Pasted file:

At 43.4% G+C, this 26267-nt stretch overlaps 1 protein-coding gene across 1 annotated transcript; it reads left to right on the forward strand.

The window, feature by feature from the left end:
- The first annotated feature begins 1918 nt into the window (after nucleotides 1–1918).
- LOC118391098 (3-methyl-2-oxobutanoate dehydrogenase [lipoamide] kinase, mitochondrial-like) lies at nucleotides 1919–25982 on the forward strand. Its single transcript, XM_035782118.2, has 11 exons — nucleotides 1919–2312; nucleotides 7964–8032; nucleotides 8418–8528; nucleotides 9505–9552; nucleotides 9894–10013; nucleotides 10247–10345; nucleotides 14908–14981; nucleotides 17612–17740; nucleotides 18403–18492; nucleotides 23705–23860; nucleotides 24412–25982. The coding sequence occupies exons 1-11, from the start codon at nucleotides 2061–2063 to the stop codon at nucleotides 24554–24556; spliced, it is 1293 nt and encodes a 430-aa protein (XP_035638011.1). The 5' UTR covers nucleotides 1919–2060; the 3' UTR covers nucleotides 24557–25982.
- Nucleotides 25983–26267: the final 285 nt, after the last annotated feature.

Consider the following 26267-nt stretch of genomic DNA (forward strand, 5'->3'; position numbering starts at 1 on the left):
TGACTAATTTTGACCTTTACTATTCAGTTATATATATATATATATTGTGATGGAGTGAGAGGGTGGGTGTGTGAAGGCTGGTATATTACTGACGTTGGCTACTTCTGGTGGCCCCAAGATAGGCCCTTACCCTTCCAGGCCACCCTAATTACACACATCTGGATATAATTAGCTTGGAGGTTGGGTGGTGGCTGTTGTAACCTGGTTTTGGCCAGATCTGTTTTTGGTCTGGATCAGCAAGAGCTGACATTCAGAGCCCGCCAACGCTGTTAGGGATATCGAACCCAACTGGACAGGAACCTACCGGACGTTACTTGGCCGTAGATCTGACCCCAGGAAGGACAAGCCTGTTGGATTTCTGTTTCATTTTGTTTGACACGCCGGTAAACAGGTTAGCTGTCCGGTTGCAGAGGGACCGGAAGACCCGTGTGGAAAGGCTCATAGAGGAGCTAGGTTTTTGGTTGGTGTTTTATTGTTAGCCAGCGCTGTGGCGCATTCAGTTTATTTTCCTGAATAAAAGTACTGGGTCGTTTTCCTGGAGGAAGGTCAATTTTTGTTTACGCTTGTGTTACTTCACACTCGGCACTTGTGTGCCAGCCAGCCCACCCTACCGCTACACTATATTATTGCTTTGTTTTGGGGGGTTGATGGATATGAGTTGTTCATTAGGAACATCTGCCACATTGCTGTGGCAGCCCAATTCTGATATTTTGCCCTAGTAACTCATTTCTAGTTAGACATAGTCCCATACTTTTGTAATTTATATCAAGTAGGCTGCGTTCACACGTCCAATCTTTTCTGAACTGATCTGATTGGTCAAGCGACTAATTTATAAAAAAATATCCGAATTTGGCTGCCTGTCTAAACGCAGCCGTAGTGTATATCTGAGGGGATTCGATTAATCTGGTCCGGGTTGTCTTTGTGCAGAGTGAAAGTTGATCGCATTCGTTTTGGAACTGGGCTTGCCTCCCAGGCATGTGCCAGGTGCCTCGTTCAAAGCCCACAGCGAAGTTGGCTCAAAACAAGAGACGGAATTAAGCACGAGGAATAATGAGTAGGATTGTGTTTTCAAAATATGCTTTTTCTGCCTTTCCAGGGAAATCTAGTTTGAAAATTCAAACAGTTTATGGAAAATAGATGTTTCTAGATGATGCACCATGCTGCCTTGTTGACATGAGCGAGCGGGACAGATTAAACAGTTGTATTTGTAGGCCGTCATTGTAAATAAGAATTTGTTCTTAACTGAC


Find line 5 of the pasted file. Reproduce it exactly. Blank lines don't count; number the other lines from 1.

- Nucleotides 25983–26267: the final 285 nt, after the last annotated feature.